Mortgage modification in bankruptcy is a confusing topic. Some say you can. Some say you can’t. As with most bankruptcy issues, the answer is: “It depends.”
However, it’s clear that if you have a wholly unsecured mortgage, you can “strip off” or “value” the mortgage at zero.
Let me give you an example from a recent Summerville bankruptcy case I filed last week. The clients owed $270,000 on a first mortgage and $51,000 on a second mortgage on their residence. Under these circumstances, the law is clear: (1) the first mortgage cannot be modified since it’s a debt secured solely by a mortgage on the clients’ residence, and (2) the second, $51,000 mortgage, can be modified if the property is worth less than what’s owing on the first mortgage (in this case less than $271,000). Assuming that’s the case, the second mortgage is wholly unsecured. In foreclosure, the second mortgage holder would not receive anything. And, in turn, if that’s the case, the second mortgage can be stripped off in a Chapter 13 bankruptcy.
How does this work?
First, it only works in Chapter 13 bankruptcy, which is a payment plan bankruptcy. In Chapter 13 bankruptcy, the debtor could “value” the second mortgage at zero because the lender really has no security for the loan. (Remember, the property is worth only $260,000 and the first mortgage is $270,000–$10,000 over the value of the property.)
So the debtor’s plan would provide something like this:
C. Valuation of Security: The debtor moves, in accordance with 11 U.S.C. § 506, to establish the value of a lien as follows:
|Name of creditor and description of property securing lien||Value of Debtor’s interest in property||Holder and amount of superior liens||Estimate of creditor’s claim||Value of lien (see IV(B)(4) below)||Unsecured claim after valuation (see IV(E) below)|
|BAC Home Loans Servicing (Account # 12345 Second Mortgage)Real property commonly known as 123 Main Street, Summerville, SC||$260,000.00||BAC Home Loans Servicing (Account# 54321 First Mortgage)Amount: $271,000||$51,000||$0.00||$51,000|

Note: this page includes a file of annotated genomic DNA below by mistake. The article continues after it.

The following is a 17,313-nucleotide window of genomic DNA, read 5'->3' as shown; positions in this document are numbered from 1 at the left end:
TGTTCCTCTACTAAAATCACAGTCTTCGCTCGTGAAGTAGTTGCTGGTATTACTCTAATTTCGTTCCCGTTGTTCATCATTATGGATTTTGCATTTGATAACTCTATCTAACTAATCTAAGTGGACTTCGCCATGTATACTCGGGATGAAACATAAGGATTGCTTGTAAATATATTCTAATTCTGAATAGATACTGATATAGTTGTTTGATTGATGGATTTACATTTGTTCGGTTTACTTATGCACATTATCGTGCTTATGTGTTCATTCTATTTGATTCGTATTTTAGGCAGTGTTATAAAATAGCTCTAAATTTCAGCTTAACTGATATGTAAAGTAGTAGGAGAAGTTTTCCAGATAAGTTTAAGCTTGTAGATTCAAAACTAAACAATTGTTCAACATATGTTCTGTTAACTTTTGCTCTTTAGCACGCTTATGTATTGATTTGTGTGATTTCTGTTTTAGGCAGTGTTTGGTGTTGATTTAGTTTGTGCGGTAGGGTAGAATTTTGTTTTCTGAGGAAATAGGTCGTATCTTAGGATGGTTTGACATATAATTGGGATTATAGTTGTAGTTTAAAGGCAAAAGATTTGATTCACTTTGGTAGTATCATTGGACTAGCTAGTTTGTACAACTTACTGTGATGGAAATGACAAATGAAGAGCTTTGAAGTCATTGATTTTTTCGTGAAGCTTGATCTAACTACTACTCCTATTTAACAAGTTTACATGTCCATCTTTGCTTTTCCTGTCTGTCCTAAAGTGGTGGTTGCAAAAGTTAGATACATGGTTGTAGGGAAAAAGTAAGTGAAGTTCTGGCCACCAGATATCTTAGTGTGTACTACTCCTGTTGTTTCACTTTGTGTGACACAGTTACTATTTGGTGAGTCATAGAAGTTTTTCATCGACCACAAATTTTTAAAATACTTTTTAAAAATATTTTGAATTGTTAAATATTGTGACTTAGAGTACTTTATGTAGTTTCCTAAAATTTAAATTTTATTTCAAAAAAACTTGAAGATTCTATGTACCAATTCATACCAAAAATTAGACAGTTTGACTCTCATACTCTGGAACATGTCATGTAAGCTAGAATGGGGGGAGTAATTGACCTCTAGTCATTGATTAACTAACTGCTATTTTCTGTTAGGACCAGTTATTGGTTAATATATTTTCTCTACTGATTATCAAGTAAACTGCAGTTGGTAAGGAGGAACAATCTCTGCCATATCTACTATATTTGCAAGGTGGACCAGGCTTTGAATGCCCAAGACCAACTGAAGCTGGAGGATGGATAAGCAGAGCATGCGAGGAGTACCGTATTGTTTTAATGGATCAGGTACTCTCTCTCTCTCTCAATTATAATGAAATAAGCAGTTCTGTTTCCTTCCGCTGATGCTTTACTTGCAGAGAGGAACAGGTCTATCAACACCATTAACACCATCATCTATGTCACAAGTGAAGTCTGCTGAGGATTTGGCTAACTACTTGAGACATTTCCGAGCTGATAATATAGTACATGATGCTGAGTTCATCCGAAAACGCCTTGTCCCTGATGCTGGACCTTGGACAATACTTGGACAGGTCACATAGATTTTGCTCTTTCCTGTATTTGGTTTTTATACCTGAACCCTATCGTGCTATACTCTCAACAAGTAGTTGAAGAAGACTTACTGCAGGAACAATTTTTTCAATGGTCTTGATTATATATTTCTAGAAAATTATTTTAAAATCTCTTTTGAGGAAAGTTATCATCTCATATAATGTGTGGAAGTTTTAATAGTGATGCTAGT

Under the Bankruptcy Code, the lender is secured to the extent of the value in the collateral. That’s what section 506 of the Bankruptcy Code says, and that’s pretty logical. For example, if a lender uses a car as collateral for a loan, the lender is only secured up to the value of the car. So if the car is worth $10,000, that’s how secured the creditor is in the transaction. So, too, a lender who loans money on real estate and takes a junior mortgage position–2nd or 3rd mortgage–is only secured to the extent of equity to which the mortgage may attach. And in our example above, that’s nothing!
Proving values is very important
Knowing the value of the property–the collateral–in the case is obviously critically important. After all, if I’m wrong about how I valued the property so much that that second mortgage is secured–even partially–then the court will deny my motion to value the mortgage at zero–wholly unsecured. Here, if the home is worth $271,000, then that $51,000 second mortgage is not wholly unsecured. It’s what we call “undersecured.” Still, it’s secured rather than unsecured. For this reason, we had an appraisal done and are confident of our valuation. The home is in an established Summerville neighborhood with over fifty homes, so values are relatively easy to determine.
The 4th Circuit Court of Appeals recently upheld a debtor’s right to strip off a second mortgage
Just this past week the Fourth Circuit Court of Appeals (the appellate court below the U.S. Supreme Court for Maryland, Virginia, West Virginia, North Carolina and South Carolina) upheld a lower court decision allowing a second mortgage to be stripped off in a Chapter 13 plan. In that case, Suntrust Bank challenged a Maryland debtor’s right to strip off a second mortgage. The Bankruptcy Court allowed it, and the decision was affirmed by the District Court. SunTrust appealed to the Fourth Circuit, which summarily held:
SunTrust appeals the district court’s order affirming the bankruptcy court’s order granting the Debtors’ Motion to Avoid Lien. We have reviewed the record and find no reversible error. Accordingly, we affirm for the reasons stated by the district court. SunTrust Bank v. Millard, No. 8:08-cv-03002-MJG, 08-17964 (D. Md. Nov. 7, 2008 & Sept. 28, 2009).
So mortgage stripping in South Carolina is alive and well, provided the facts (valuation and loan balances) justify it. If you have a second mortgage and wish to keep your home, talk to a bankruptcy lawyer about your options. Given the fact that out-of-court modification has been an abysmal failure, the only real opportunity may be under the Bankruptcy Code.